Did anybody else catch Andrew Ward on The Daily Show the other night, promoting his new book The Slaves' War: The Civil War in the Words of Former Slaves?
(Oh, who am I kidding, we watched it on Hulu yesterday afternoon. Cable's for suckers.)
As Ward described his book I turned to Mary and said something along the lines of "Holy crap, I must read this immediately, as of yesterday, stat!" I think I may have startled her, actually. But my eyes were popping out for a good reason: not only does Ward's book look painfully interesting, but I'm guessing it makes a nice corrective to the time-honored "great man" approach that old-school Civil War historians reliably trot out, towards which my sociologically-trained brain is somewhat suspicious.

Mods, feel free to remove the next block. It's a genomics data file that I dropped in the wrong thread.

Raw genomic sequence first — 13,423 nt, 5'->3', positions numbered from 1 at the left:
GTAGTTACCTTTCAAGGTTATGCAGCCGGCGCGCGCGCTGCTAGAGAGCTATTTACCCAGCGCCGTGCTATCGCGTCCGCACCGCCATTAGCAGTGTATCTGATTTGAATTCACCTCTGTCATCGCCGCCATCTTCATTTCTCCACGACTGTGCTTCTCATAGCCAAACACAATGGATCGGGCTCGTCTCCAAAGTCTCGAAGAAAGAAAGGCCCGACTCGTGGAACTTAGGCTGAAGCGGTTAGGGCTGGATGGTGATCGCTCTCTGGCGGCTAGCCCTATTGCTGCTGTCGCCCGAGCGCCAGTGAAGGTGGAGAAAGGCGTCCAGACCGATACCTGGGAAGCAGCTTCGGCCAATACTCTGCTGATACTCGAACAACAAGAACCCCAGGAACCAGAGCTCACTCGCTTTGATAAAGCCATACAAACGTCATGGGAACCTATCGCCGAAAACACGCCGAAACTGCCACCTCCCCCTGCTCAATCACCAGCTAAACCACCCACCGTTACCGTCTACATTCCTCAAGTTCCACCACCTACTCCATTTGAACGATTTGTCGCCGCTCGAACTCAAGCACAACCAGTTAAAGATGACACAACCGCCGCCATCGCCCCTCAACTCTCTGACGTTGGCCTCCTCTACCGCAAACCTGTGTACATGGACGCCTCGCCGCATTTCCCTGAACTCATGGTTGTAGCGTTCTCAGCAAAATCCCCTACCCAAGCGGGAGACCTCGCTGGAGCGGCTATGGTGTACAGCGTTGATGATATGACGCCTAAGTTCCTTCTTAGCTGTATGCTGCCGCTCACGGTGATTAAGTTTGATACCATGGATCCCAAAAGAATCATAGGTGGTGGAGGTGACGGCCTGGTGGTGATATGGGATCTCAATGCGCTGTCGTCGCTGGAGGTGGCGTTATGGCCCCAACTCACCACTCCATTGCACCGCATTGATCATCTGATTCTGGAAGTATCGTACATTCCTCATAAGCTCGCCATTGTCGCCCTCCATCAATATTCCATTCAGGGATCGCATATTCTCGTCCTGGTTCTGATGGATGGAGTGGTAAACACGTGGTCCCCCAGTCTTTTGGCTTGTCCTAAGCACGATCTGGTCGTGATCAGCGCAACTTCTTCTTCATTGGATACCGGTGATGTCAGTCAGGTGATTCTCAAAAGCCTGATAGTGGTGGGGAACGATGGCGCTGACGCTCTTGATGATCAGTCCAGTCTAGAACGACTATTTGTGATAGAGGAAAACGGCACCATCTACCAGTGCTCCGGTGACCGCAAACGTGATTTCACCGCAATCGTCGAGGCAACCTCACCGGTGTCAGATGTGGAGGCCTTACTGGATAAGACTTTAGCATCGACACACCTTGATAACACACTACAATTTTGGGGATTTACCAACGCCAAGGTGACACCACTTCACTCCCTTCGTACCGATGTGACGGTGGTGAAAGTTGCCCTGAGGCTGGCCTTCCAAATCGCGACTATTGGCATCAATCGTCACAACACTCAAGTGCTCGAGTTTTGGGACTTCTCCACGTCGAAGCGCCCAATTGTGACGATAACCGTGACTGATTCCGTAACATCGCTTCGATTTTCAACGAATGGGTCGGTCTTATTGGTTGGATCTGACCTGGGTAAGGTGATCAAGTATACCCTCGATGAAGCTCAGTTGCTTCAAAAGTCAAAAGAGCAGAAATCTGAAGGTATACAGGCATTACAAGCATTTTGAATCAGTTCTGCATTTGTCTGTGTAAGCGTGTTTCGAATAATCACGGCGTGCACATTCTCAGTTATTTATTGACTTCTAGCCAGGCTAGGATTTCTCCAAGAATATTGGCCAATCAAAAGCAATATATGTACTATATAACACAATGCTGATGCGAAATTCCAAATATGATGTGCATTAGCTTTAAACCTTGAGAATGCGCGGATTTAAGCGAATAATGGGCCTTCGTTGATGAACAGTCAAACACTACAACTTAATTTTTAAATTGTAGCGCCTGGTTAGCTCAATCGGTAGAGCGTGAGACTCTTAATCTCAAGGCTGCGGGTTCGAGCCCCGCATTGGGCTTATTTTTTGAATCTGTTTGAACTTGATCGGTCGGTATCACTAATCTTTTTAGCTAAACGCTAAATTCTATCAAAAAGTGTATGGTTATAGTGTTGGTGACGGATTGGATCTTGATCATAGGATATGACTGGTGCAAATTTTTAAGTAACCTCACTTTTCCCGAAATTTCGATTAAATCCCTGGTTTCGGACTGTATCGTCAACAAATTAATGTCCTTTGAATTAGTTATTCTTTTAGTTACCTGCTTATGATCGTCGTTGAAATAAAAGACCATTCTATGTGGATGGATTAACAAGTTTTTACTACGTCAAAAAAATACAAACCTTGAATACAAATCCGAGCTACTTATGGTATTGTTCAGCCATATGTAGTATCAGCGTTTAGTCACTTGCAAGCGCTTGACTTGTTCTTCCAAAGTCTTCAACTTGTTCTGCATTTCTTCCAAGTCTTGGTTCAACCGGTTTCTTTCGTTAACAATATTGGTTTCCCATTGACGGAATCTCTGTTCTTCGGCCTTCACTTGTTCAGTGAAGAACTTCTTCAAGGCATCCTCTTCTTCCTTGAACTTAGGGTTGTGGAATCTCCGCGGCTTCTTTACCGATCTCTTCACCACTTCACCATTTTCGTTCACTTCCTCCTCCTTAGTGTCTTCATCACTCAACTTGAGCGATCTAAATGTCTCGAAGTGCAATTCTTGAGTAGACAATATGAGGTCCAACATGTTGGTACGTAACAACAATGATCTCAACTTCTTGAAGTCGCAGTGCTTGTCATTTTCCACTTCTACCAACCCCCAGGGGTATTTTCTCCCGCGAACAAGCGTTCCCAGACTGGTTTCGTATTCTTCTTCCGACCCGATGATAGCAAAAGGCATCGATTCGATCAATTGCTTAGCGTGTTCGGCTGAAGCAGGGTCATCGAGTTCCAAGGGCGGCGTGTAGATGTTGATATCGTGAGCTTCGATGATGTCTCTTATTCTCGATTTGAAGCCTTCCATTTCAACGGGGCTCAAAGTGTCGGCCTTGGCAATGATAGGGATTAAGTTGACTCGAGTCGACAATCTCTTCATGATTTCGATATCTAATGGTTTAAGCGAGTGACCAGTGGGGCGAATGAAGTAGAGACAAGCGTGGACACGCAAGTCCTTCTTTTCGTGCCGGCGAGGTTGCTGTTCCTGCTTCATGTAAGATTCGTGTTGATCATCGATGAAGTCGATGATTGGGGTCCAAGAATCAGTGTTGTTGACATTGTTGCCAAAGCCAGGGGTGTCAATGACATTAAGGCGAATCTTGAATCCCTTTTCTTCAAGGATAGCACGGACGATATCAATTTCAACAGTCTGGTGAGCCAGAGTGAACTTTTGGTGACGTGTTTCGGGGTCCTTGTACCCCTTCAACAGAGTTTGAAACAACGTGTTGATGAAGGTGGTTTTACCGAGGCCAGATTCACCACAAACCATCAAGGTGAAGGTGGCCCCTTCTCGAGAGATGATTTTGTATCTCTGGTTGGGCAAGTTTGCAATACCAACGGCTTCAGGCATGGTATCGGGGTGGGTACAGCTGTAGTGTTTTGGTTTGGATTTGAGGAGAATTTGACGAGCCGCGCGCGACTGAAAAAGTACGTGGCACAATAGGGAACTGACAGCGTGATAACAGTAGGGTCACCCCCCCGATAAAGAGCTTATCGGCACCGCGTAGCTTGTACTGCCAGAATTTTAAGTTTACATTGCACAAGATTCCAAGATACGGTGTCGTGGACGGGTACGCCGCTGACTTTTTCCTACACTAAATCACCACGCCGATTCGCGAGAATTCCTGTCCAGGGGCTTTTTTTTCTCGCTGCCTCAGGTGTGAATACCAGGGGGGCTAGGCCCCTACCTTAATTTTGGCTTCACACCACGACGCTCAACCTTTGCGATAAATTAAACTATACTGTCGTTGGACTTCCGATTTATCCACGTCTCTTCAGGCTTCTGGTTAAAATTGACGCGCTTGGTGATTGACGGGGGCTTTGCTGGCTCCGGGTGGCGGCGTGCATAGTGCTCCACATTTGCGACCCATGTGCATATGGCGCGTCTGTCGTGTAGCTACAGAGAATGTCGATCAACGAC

I think I'll put it, along with Chandra Manning's What This Cruel War Was About: Soldiers, Slavery, and the Civil War - an examination of Union and Confederate soldiers' attitudes towards slavery as a cause of the war, as evidenced in their letters, diaries, and regimental newsletters - on a new summer reading list.
Better still, this would be the perfect opportunity to read the rest of Shelby Foote's military history (I've only read the one on the Siege of Vicksburg, which is probably grounds for familial excommunication, but there you go). I suspect the comparisons will be enlightening, to say the least.